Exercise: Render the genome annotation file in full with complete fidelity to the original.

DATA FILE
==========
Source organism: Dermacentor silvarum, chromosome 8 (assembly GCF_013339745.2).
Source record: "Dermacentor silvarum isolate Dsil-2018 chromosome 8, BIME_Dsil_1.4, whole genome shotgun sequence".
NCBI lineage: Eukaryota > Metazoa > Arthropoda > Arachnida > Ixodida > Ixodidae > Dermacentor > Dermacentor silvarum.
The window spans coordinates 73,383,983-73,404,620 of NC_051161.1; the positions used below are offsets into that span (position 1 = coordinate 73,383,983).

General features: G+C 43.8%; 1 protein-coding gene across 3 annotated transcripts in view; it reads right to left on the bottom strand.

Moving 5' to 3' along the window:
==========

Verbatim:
Source organism: Dermacentor silvarum, chromosome 8 (assembly GCF_013339745.2).
Source record: "Dermacentor silvarum isolate Dsil-2018 chromosome 8, BIME_Dsil_1.4, whole genome shotgun sequence".
NCBI lineage: Eukaryota > Metazoa > Arthropoda > Arachnida > Ixodida > Ixodidae > Dermacentor > Dermacentor silvarum.
The window spans coordinates 73,383,983-73,404,620 of NC_051161.1; the positions used below are offsets into that span (position 1 = coordinate 73,383,983).

General features: G+C 43.8%; 1 protein-coding gene across 3 annotated transcripts in view; it reads right to left on the bottom strand.

Moving 5' to 3' along the window: